The fixed abrasive element can be attached to the subpad portion of the construction by the same means outlined immediately above—adhesives, coextrusion, thermal bonding, mechanical fastening devices, etc. However, it need not be attached to the subpad, but may be maintained in a position immediately adjacent to it and coextensive with it. In this case some mechanical means of holding the fixed abrasive in place during use will be required, such as placement pins, retaining ring, tension, vacuum, etc.
The abrasive article described herein is placed onto a machine platen for use in modifying the surface of a silicon wafer, for example. It may be attached by an adhesive or mechanical means, such as placement pins, retaining ring, tension, vacuum, etc.
The abrasive constructions of the present invention can be used on many types of machines for planarizing semiconductor wafers, as are well known in the art for use with polishing pads and loose abrasive slurries. Examples of suitable machines include those sold under the tradenames MIRRA and REFLEXION WEB POLISHER (from Applied Materials, Santa Clara, Calif.).
Typically, such machines include a head unit with a wafer holder, which may consist of both a retaining ring and a wafer support pad for holding the semiconductor wafer. Typically, both the semiconductor wafer and the abrasive article move relative to one another. The wafer holder rotates either in a circular fashion, spiral fashion, elliptical fashion, a nonuniform manner, or a random motion fashion. The abrasive article can rotate, move linearly relative to the wafer surface or remain stationary. The speed at which the wafer holder rotates will depend on the particular apparatus, planarization conditions, abrasive article, and the desired planarization criteria. In general, however, the wafer holder rotates at a rate of about 2–1000 revolutions per minute (rpm).
The abrasive construction of the present invention will typically be circular and have a diameter of about 10–200 cm, preferably about 20–150 cm, more preferably about 25–100 cm. It may rotate as well, typically at a rate of about 5–10,000 rpm, preferably at a rate of about 10–1000 rpm, and more preferably about 10–250 rpm. The abrasive article may also be in the form of a continuous belt or web. In these instances, the abrasive article may move with a characteristic lineal speed, for example 0.038–75 m/sec. Surface modification procedures which utilize the abrasive constructions of the present inventions typically involve pressures of about 6.9–138 kPa.
Generally, the process will be performed in the presence of a working liquid. Such a working liquid may contain abrasive particles or may be free of abrasive particles. Suitable working liquids are described in U.S. Pat. No. 6,194,317 and in U.S. Application Publication No. US 2002/0151253, which are incorporated herein by reference.
Various modifications and alterations of this invention will become apparent to those skilled in the art without departing from the scope and spirit of this invention, and it should be understood that this invention is not to be unduly limited to the illustrative embodiments set forth herein.
The Young's Modulus of the fixed abrasive composite materials used in the present invention were determined using a static tension test similar to that described in ASTM D638-84 (Standard Test Methods for Tensile Properties of Plastics) and ASTM D-882-88 (Standard Tensile Properties of Thin Plastic Sheeting). Modifications to the test procedure relevant to the current testing included the use of small dumbbells; cut from molded plaques of the fixed abrasive; having a gauge length of 12.7 mm, a width of 3.2 mm and a thickness in the range of 0.43–0.71 mm. Also, the extension rate during testing is 0.0212 mm/s.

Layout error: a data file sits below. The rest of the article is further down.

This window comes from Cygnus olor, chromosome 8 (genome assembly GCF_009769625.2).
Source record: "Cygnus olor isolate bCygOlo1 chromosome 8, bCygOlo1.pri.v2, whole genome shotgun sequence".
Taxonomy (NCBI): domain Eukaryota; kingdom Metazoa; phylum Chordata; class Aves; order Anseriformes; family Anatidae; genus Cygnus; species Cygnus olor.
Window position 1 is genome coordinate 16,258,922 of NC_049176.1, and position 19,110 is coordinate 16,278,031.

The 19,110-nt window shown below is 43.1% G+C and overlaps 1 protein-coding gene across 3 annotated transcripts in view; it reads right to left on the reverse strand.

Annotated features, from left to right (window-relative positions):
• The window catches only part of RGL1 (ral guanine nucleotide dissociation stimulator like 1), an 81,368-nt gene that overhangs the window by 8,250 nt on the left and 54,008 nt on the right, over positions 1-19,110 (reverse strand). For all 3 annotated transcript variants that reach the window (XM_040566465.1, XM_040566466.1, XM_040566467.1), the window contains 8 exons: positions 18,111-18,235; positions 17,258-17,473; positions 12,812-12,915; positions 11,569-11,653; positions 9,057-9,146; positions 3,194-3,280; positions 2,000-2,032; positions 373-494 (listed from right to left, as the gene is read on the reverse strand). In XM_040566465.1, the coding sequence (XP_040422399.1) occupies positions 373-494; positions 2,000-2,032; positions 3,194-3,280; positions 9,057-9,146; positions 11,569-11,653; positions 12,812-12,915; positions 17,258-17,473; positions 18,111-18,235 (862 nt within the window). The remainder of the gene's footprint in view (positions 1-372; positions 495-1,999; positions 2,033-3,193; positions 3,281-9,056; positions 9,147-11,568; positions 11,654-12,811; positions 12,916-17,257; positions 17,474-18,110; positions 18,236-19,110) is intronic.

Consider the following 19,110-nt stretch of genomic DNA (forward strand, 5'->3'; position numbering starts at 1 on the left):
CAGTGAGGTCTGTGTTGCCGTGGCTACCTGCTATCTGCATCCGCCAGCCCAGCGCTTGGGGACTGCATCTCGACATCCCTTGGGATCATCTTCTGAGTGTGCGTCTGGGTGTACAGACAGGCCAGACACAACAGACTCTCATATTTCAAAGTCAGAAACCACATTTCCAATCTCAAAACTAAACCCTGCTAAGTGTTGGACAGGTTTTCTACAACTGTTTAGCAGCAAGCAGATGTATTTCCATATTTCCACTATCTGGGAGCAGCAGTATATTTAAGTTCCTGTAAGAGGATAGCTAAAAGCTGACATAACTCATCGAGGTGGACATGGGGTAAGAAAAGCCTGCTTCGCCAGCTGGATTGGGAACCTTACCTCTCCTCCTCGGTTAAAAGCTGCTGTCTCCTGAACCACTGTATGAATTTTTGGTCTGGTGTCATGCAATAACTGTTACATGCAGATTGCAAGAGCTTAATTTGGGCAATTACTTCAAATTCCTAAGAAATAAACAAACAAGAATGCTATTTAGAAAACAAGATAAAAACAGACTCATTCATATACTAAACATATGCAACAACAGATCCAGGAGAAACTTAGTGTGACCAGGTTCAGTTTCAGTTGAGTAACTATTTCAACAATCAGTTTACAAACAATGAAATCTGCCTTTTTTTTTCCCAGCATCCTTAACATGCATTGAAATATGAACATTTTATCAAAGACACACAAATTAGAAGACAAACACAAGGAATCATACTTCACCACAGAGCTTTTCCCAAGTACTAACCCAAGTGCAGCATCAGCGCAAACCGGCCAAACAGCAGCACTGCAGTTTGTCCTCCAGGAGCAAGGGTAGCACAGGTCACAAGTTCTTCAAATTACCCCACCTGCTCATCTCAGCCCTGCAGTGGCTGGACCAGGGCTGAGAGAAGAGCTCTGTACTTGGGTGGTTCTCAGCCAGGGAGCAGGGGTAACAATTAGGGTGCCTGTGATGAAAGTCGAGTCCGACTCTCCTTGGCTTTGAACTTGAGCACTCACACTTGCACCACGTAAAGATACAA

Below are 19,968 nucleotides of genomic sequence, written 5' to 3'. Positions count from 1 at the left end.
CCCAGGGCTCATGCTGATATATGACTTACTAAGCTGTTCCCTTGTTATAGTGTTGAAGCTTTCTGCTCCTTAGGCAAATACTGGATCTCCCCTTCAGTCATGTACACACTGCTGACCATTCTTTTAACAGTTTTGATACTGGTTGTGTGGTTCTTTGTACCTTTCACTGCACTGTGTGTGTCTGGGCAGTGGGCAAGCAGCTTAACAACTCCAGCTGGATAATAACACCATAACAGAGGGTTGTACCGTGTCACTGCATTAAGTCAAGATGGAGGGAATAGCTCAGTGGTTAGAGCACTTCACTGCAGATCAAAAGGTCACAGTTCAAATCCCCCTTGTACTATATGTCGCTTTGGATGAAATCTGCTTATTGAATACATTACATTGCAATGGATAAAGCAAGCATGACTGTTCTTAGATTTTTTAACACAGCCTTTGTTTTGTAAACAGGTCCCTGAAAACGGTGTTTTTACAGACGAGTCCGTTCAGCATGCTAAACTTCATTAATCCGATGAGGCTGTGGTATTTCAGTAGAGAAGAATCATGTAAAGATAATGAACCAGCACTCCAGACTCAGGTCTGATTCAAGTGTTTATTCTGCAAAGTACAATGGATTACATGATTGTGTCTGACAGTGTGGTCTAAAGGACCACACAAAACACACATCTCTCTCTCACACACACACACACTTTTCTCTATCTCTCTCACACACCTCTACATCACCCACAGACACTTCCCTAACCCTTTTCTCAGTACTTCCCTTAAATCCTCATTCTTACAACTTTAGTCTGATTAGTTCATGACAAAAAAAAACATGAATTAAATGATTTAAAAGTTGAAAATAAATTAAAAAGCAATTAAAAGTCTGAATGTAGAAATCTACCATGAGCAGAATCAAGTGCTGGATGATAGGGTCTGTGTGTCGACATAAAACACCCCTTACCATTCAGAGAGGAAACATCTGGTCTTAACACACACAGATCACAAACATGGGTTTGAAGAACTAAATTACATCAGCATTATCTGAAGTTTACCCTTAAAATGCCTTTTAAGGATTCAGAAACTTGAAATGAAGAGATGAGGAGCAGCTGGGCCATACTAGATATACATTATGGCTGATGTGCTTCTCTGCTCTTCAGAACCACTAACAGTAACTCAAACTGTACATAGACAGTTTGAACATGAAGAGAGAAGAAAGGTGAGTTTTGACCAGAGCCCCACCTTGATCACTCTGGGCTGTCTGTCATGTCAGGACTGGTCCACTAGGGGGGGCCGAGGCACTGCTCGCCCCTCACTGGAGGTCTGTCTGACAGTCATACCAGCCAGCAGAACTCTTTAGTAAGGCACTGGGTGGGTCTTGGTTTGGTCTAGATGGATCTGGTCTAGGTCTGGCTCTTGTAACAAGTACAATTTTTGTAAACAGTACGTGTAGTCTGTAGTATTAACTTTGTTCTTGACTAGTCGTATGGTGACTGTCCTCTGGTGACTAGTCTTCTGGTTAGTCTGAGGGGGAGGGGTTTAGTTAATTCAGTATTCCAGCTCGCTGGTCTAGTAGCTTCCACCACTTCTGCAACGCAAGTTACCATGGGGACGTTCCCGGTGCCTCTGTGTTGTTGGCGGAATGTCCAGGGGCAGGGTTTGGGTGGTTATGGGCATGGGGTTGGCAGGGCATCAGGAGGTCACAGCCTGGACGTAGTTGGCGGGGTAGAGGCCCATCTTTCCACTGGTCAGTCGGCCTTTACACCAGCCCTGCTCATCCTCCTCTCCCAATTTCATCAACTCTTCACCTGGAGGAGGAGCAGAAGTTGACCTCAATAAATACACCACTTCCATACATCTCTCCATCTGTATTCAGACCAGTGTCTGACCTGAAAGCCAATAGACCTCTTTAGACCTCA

Wafer delamination was observed visually. A rating system was developed such that the degree of delamination was measured on a relative scale from 1–5. A rating of 1 indicates delamination of less than 1% of the wafer surface. A rating of 5 represents delamination over approximately 10% of the wafer surface.
One of the fixed abrasives, in coated film form, employed in this study was Cu CMP disc M6100 (MWR66) 20 inch O.D. (product number 60-0700-0523-0) available from the 3M Company (St. Paul, Minn.). As received, the fixed abrasive was coated onto a 3 mil Poly(ethylene terephthalate) (PET) backing which in turn was laminated onto a specified subpad. A second product similar in composition designated MWR73 was also tested in the 20 inch diameter coated, film construction. It is nearly identical to the M6100 fixed abrasive except that the Young's modulus was measured to be lower.
The rigid component used in the present invention was polycarbonate, 8010MC Lexan Polycarbonate (PC) sheeting from GE Polymershapes (Mount Vernon, Ind.). The sheeting thickness employed was 0.508 mm (20 mil). Although one thickness was employed, the thickness of the PC sheeting may vary in the range from 0.0508 mm to 2.5 mm. Other polymers and materials could also be used for this element.
All of the resilient components used in the following examples were closed cell foams available from Voltek, a division of Sekisui America Corp. (Lawrence, Mass.).
Properties of VOLTEC VOLARA Type EO Closed Cell Foams
Density Range (kg/m3)
MPa @ 25%
MPa @ 50%
Tensile Strength M (MPa)
Tensile Strength CM (MPa)
Elongation to Break M (%)
Elongation to Break CM (%)
Tear Resistance M (MPa)
Tear Resistance CM (MPa)
Compression Set (% of
Shore Hardness A Scale
Shore Hardness OO Scale
*Indicates data estimated from linear extrapolation of property (y-axis) vs. foam density (x-axis)
Unless otherwise noted, the thickness of the foam used was 2.38 mm. Although 2.38 mm thick foams were employed, it is expected that the foam thickness in the pad constructions can vary in range from 0.127 mm to 5 mm. Other foams could be used for this element. Additionally, the resilient element could be composed of two or more resilient elements that are predominantly coextensive to one another.
Pressure Sensitive Adhesives (PSAs)